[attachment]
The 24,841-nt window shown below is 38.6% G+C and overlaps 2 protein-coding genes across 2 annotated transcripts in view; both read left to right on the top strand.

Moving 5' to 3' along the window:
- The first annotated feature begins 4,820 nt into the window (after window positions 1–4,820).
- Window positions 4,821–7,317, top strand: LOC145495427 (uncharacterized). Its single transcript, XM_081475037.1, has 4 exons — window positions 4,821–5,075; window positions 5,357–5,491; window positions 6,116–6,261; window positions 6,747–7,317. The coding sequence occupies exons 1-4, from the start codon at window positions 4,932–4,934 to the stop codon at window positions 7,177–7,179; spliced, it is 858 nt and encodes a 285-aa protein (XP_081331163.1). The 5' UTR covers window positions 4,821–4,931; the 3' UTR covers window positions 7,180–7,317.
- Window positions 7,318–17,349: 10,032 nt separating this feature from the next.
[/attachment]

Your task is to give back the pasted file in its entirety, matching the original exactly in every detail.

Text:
The 24,841-nt window shown below is 38.6% G+C and overlaps 2 protein-coding genes across 2 annotated transcripts in view; both read left to right on the top strand.

Moving 5' to 3' along the window:
- The first annotated feature begins 4,820 nt into the window (after window positions 1–4,820).
- Window positions 4,821–7,317, top strand: LOC145495427 (uncharacterized). Its single transcript, XM_081475037.1, has 4 exons — window positions 4,821–5,075; window positions 5,357–5,491; window positions 6,116–6,261; window positions 6,747–7,317. The coding sequence occupies exons 1-4, from the start codon at window positions 4,932–4,934 to the stop codon at window positions 7,177–7,179; spliced, it is 858 nt and encodes a 285-aa protein (XP_081331163.1). The 5' UTR covers window positions 4,821–4,931; the 3' UTR covers window positions 7,180–7,317.
- Window positions 7,318–17,349: 10,032 nt separating this feature from the next.